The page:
Peoples Trust for Endangered Species (PTES) is a charitable organisation registered in England and Wales. It exists to promote the conservation of rare or declining species and habitats in the UK and worldwide through monitoring, public engagement, education, and through the funding of conservation projects and research. It also owns and manages two nature reserves. As of April 2015, PTES has 16 employees, five trustees and coordinates around 24,000 volunteers in the UK. PTES relies on donations from the general public and grants from trusts and foundations to continue its work - it receives no core funding from the UK Government. The organisation has registered charity number 274206.
|Legal status||Charitable organization|
|Purpose||Science-led conservation of rare and endangered species and habitats|
|UK, funds projects worldwide|
|16 employees (2015)
|Board of Trustees|
PTES was founded in 1977. Originally based in South Kensington at Imperial College London, in 1993 the organisation moved to its present location in Battersea, south-west London. In 2001 PTES developed Mammals Trust UK, a restricted fund and campaign targeting the conservation of British mammals. In 2006, Mammals Trust UK was incorporated under the activities of PTES. PTES still operates a ring-fenced funding stream for British mammals but the names ‘Mammals Trust UK’ and 'Mammals Trust' have since been disbanded.
PTES exists to support and restore our natural heritage – the diverse assemblages of species and their habitats present on Earth – through practical conservation and by educating and informing people about its importance. The charity supports conservation projects and research both in the UK and abroad through three funding schemes: ‘worldwide grants’, ‘UK mammals grants’ and ‘internship awards’. The charities' work in the UK has a focus on mammals, with hazel dormouse, European hedgehog and European water vole current target species. Saproxylic beetles are also a target group, and traditional orchards a target habitat. Assistance from volunteers and collaboration with other environmental organisations are both integral to this work.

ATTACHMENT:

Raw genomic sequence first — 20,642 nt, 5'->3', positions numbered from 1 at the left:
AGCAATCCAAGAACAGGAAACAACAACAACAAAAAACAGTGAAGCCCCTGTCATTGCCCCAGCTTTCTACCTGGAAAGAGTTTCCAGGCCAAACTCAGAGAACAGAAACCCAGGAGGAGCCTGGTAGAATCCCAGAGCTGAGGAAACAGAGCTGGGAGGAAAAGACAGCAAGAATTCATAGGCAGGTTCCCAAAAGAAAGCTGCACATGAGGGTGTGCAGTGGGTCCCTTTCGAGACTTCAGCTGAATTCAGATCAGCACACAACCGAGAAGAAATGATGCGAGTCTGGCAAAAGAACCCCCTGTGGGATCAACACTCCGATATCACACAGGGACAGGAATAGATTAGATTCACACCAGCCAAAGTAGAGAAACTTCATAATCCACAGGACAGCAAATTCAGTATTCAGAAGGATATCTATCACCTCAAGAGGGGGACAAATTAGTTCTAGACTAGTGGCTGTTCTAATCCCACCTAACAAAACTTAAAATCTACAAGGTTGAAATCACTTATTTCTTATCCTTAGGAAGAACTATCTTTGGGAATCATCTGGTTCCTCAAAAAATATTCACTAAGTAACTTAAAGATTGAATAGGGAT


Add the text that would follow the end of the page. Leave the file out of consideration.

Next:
PTES runs several national, public-participation surveys aimed at monitoring wild populations and habitats. This includes the two mammal surveys that now have been running for over a decade: Living with Mammals (2003) and Mammals on Roads (2001). It was a founding member of the Tracking Mammals Partnership.
As of 2013, extant surveys are:
PTES maintains the National Dormouse Monitoring Programme (NDMP). This is based on around 400 woodland sites where at least fifty dormouse nest boxes have been put up, per site, that are inspected by licensed volunteers at monthly intervals between May and October. In 2014, PTES collated 6,827 hazel dormice records from 387 sites.
In 2015 PTES launched a new project to try and coordinate conservation efforts for the water vole - an animal that has declined by over 90% in Britain since the 1980s. The National Water Vole Monitoring Programme is the first ongoing monitoring scheme for this species in the UK and aims to bring together data from several hundred sites to allow the status of the species to be assessed year-on-year.
PTES oversees a national campaign to conserve the hedgehog, a mammal that has declined in Britain by at least 25% since the year 2001. The charity coordinates the European Hedgehog Research Group and convenes a steering group for the species, based on the previous BAP group, that includes the British Hedgehog Preservation Society, pre-eminent mammal ecologist Dr Pat Morris, and hedgehog enthusiast and author Hugh Warwick.
In 2013 the campaign "Saving Big Cats and Wild Dogs" (shortened to "Saving Cats and Dogs") was launched. This is based around a website that provides information about the conservation projects that focus on wild felids and canids that are all supported through PTES grant funding. With a donation you can twin your pet cat or dog with a wild counterpart.
PTES own and manage 158 hectares of land on the Isle of Wight, including a majority of the Briddlesford Copses Site of Special Scientific Interest (SSSI) and Special Area of Conservation (SAC) together with about 50 hectares of farmland. The Briddlesford Copses represent the largest remaining block of ancient semi-natural woodland on the Isle of Wight. Notable species present include Hazel dormouse, Bechstein’s bat, barbastelle bat, red squirrel, narrow-leaved lungwort and the fungus weevil Pseudeuparius sepicola.
Rough Hill is a traditionally managed orchard of ~4 hectares, located on a bank of the river Avon on the outskirts of Pershore, Worcestershire. Since being acquired by the Trust in 2003, the orchard is being sensitively restored for the benefit of its biodiversity and heritage value.The principal management activities are the provision and care of new fruit trees, restoration pruning of extant mature trees, and the use of extensive livestock grazing to manage the species-rich calcareous grassland communities present.